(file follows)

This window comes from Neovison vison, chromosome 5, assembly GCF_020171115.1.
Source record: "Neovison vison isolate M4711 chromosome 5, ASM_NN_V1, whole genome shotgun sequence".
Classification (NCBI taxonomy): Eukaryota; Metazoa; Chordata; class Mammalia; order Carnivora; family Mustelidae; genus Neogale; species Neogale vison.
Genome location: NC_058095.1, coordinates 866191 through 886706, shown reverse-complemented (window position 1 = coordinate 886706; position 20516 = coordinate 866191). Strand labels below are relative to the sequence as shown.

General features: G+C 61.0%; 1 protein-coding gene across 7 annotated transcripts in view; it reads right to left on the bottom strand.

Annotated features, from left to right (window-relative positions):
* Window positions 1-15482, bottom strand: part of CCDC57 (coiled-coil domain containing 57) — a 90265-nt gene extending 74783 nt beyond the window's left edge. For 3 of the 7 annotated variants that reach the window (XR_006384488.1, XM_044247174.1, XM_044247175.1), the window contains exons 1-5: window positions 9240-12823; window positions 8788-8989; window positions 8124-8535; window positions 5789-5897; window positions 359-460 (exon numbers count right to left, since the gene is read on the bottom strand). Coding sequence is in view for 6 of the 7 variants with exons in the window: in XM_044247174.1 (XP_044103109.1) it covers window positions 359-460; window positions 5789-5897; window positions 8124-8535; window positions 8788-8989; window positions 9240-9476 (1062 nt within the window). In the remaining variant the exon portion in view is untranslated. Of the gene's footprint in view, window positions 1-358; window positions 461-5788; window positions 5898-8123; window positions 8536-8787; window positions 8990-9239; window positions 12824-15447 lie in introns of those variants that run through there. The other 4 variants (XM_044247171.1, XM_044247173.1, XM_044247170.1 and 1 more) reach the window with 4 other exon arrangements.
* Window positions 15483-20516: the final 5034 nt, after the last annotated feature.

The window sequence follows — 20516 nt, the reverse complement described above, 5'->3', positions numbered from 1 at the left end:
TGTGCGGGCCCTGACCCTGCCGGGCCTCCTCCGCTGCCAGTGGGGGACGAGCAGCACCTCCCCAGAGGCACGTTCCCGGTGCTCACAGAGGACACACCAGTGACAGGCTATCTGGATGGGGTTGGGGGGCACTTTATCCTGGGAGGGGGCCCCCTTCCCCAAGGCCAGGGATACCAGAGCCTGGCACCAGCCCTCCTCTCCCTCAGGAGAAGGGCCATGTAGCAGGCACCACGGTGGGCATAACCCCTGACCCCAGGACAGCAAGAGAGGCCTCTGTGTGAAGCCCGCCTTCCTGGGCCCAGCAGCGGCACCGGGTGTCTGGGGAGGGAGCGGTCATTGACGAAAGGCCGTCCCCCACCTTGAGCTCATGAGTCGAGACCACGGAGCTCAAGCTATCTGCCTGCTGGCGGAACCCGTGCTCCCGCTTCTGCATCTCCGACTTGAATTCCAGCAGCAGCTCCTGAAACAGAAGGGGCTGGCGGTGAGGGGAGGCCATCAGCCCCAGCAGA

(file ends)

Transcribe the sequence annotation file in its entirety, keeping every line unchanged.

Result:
This window comes from Neovison vison, chromosome 5, assembly GCF_020171115.1.
Source record: "Neovison vison isolate M4711 chromosome 5, ASM_NN_V1, whole genome shotgun sequence".
Classification (NCBI taxonomy): Eukaryota; Metazoa; Chordata; class Mammalia; order Carnivora; family Mustelidae; genus Neogale; species Neogale vison.
Genome location: NC_058095.1, coordinates 866191 through 886706, shown reverse-complemented (window position 1 = coordinate 886706; position 20516 = coordinate 866191). Strand labels below are relative to the sequence as shown.

General features: G+C 61.0%; 1 protein-coding gene across 7 annotated transcripts in view; it reads right to left on the bottom strand.

Annotated features, from left to right (window-relative positions):
* Window positions 1-15482, bottom strand: part of CCDC57 (coiled-coil domain containing 57) — a 90265-nt gene extending 74783 nt beyond the window's left edge. For 3 of the 7 annotated variants that reach the window (XR_006384488.1, XM_044247174.1, XM_044247175.1), the window contains exons 1-5: window positions 9240-12823; window positions 8788-8989; window positions 8124-8535; window positions 5789-5897; window positions 359-460 (exon numbers count right to left, since the gene is read on the bottom strand). Coding sequence is in view for 6 of the 7 variants with exons in the window: in XM_044247174.1 (XP_044103109.1) it covers window positions 359-460; window positions 5789-5897; window positions 8124-8535; window positions 8788-8989; window positions 9240-9476 (1062 nt within the window). In the remaining variant the exon portion in view is untranslated. Of the gene's footprint in view, window positions 1-358; window positions 461-5788; window positions 5898-8123; window positions 8536-8787; window positions 8990-9239; window positions 12824-15447 lie in introns of those variants that run through there. The other 4 variants (XM_044247171.1, XM_044247173.1, XM_044247170.1 and 1 more) reach the window with 4 other exon arrangements.
* Window positions 15483-20516: the final 5034 nt, after the last annotated feature.

The window sequence follows — 20516 nt, the reverse complement described above, 5'->3', positions numbered from 1 at the left end:
TGTGCGGGCCCTGACCCTGCCGGGCCTCCTCCGCTGCCAGTGGGGGACGAGCAGCACCTCCCCAGAGGCACGTTCCCGGTGCTCACAGAGGACACACCAGTGACAGGCTATCTGGATGGGGTTGGGGGGCACTTTATCCTGGGAGGGGGCCCCCTTCCCCAAGGCCAGGGATACCAGAGCCTGGCACCAGCCCTCCTCTCCCTCAGGAGAAGGGCCATGTAGCAGGCACCACGGTGGGCATAACCCCTGACCCCAGGACAGCAAGAGAGGCCTCTGTGTGAAGCCCGCCTTCCTGGGCCCAGCAGCGGCACCGGGTGTCTGGGGAGGGAGCGGTCATTGACGAAAGGCCGTCCCCCACCTTGAGCTCATGAGTCGAGACCACGGAGCTCAAGCTATCTGCCTGCTGGCGGAACCCGTGCTCCCGCTTCTGCATCTCCGACTTGAATTCCAGCAGCAGCTCCTGAAACAGAAGGGGCTGGCGGTGAGGGGAGGCCATCAGCCCCAGCAGA